As fundraisers, we aren’t just raising money for our organizations. Of course, that’s a major responsibility. But, the core of our work is as relationship architects between our organizations and the donors who currently or, we hope will eventually, support us. Our goal is to create two-way conversations that are not transactional and circular exchanges of asking and receiving money. We know this isn’t sustainable in the long-term. How do we shift our approach to our donors? Let’s start by looking what giving does for the donor—an important starting point to becoming “donor-centric.”
Research has found that giving has a positive psychological effect on donors. Three different studies I’ve come across (Science of Generosity Initiative, Social Capital Benchmark Survey, and Journal of Economics and Finance) all concluded that there’s a correlation between a person’s charitable giving behaviors and their level of happiness. All three studies consistently showed that people who gave money charitably said they were “very happy” versus non-givers who reported lower percentages. There are similar statistics related to volunteering as well. Wow! Giving and volunteering make donors feel healthier and wealthier and give them a greater sense of empowerment and purpose. This means that fundraising—both asking and receiving—can actually be a pleasant and happy experience! So, why does fundraising seem so hard sometimes? Donors want to be giving their money away, right? The answer may lie in how we’re talking to our donors.
“The Why” — understanding the philosophy that drives your donor.
Late last year there was a Chronicle of Philanthropy article entitled “What Donors Want to Hear Before a Fundraiser Seeks a Big Gift” that caught my eye. Interestingly, it wasn’t about sharing strategies and metrics of an organization’s work—getting to that “impact” and “effectiveness” we know is important. The article reported that time and again, major donors felt that fundraisers didn’t stop to learn about them—their philanthropic dreams and intentions, factors that influence their giving patterns (income, family responsibilities, other charitable commitments, etc.). Equally as important, major donors didn’t feel that organizations looked at them as partners—as co-investors in their success. That’s key.
Before you present your fundraising pitch to your major individual and institutional donors, get to know them better—and I don’t mean the facts and figures of their lives (income level, number of residences, family members, job, education, etc.) which you can learn from good research. I mean what drives them. Ask them questions like:
- What do you want to accomplish with your giving? What are your top 3 charities/issues that you support?
- What’s important to you when choosing an organization to invest in?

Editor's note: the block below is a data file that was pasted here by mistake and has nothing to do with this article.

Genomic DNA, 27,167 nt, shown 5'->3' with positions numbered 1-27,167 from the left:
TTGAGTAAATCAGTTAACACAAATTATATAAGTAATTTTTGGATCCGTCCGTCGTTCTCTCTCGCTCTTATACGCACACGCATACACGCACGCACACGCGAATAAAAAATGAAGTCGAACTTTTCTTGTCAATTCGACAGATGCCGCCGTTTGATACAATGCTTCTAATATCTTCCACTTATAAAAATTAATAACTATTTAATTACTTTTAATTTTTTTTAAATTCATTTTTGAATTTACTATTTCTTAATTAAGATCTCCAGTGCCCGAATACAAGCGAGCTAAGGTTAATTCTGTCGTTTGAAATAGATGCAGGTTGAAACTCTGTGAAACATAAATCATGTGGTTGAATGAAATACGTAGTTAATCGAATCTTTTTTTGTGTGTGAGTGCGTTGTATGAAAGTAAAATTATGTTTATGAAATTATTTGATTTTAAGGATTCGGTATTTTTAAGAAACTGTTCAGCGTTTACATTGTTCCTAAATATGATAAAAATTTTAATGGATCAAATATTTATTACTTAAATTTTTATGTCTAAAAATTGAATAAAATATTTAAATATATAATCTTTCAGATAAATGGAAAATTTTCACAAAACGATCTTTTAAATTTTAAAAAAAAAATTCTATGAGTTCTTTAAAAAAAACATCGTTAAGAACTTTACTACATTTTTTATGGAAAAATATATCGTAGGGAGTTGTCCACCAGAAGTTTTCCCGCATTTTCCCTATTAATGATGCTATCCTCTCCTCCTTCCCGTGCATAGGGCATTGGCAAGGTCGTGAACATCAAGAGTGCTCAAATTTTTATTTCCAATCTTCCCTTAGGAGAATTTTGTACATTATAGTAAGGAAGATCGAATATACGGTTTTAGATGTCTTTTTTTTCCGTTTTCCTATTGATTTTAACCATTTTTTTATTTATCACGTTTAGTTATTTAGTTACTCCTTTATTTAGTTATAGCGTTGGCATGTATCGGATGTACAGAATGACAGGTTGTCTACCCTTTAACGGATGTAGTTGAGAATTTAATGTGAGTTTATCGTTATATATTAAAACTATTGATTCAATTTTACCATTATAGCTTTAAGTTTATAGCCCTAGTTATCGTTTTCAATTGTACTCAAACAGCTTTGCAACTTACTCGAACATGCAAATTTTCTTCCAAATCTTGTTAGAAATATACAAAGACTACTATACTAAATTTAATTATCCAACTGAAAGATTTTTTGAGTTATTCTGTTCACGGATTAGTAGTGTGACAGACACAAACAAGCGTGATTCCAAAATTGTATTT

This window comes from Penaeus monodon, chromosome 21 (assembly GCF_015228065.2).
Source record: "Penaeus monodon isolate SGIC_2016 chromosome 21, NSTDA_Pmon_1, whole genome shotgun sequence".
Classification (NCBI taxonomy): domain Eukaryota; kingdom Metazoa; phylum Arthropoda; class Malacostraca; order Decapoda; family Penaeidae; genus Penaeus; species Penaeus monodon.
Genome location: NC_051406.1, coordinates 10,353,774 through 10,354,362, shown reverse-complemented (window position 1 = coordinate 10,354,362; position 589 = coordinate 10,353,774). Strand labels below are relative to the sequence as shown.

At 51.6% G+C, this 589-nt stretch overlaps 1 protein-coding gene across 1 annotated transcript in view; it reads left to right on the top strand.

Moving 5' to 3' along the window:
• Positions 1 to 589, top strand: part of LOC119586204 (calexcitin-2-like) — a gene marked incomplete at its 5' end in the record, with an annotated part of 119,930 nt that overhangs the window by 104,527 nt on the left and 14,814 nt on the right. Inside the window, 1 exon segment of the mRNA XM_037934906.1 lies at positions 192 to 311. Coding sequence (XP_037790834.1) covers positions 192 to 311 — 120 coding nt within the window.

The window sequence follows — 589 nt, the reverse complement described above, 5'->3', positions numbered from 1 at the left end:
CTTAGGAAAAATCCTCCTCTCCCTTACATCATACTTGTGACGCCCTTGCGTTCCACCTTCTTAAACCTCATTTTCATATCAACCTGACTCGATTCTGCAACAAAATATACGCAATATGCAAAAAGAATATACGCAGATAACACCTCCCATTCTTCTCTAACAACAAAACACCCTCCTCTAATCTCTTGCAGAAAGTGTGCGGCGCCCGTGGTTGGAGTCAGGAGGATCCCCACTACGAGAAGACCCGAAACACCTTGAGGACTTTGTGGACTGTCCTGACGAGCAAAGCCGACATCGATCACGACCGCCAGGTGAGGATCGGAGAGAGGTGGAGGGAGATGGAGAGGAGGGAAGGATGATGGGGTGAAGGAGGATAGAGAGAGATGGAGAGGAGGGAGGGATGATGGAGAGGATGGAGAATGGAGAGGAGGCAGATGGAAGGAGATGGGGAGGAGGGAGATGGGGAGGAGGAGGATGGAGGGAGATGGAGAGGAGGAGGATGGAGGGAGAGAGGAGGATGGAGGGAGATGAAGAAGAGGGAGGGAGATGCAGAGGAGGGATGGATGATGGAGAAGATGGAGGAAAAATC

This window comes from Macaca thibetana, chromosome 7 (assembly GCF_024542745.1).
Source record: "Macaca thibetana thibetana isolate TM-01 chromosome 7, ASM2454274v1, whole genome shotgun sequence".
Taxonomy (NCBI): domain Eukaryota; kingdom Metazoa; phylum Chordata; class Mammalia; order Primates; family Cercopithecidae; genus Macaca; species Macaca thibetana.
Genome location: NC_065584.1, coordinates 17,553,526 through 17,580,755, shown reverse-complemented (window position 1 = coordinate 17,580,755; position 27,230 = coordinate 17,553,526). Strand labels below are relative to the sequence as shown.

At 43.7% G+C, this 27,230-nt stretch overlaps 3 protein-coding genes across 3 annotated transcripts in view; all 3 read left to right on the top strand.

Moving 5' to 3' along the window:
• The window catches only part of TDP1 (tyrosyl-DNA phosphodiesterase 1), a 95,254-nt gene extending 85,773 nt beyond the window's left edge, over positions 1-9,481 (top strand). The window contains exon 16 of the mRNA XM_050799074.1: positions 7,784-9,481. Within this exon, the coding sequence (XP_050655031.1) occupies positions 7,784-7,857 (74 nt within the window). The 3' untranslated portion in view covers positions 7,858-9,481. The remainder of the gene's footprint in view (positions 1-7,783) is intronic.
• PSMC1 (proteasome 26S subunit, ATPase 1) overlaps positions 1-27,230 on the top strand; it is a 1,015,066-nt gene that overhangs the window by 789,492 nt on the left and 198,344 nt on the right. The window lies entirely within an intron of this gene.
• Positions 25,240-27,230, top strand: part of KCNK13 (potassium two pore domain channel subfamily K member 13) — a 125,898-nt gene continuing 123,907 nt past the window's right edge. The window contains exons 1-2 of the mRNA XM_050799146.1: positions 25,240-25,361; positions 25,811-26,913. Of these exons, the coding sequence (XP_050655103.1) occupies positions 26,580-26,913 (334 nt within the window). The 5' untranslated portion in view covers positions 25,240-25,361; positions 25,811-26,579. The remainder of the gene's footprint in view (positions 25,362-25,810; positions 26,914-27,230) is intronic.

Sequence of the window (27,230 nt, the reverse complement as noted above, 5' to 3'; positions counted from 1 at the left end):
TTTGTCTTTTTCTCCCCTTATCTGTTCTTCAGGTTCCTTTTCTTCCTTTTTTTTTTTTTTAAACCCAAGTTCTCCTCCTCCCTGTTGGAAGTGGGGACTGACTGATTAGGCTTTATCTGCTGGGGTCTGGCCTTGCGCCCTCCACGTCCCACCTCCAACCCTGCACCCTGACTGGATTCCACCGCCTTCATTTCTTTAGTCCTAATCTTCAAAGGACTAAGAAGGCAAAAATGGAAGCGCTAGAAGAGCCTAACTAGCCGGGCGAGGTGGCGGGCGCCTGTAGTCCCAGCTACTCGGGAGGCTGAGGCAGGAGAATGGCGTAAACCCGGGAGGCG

- What do you look for when measuring the effectiveness of an organization?
- What was it about ______________that interested you in our work?
- Who else is involved in your philanthropic decisions (especially important to know if a spouse or other family member has a say)?
These questions generally apply to individuals, corporations, and foundations since each of these kinds of donors have some strategy behind their giving choices. For individuals it will be joy and a sense of accomplishment. For institutional donors it will be good stewardship of their key stakeholders’ (investors, employees, executives) resources. And then, guess what? Your job becomes easier because you have a baseline from which you can start to build a dialogue around shared values. You know where your organization’s vision overlaps with your donor’s philanthropic goals.
“The What” — positioning your mission, vision, and work in a way that demonstrates results and change.
Donors of all kinds (whether high net-worth individuals, annual fund donors, foundations, or corporations) are driven by a sense of wanting to make a difference. They are giving through an organization to solve a societal issue that is important to them. Giving is more than just writing a check. It’s about becoming part of a solution. I’d venture to say that this is pretty consistent decision-making process across all kinds of donors—from the $25 annual donors to the six and seven figure philanthropists.
When you present funding opportunities, lead with the endgame. What do I mean by this? Whether you’re asking for a restricted or unrestricted gift, how will that investment by that donor help you deliver more and/or better services to your community or expand your reach? It’s a subtle difference but it keeps everyone’s sights on those whom you’re serving and elevates your and the donor’s vision to a broader sense of impact that you together are working toward.
Here’s one other thought I’d like to share. Sometimes successful solicitations come out of unscripted and completely unplanned conversations. As you build relationships with your major donors and prospects, you will likely, in turn, inspire their curiosity. They may ask you where your organization wants to go in the long-term or what challenges you face that you can’t overcome. Do you have big, bold ideas? It’s a good idea to do a “blue sky” exercise a couple of times a year. Ask yourselves, “If money wasn’t an issue, how would our organization look? What programs would we do differently? More of? Instead of? How much more of an impact could we have?” Keep these ideas in your back pocket for exactly those moments when your major gifts prospects and donors ask.
If we stop leading every conversation with our organizational needs and start being more curious about our donors’ stories and philanthropic dreams, just think of the aspirational conversations you can start to have!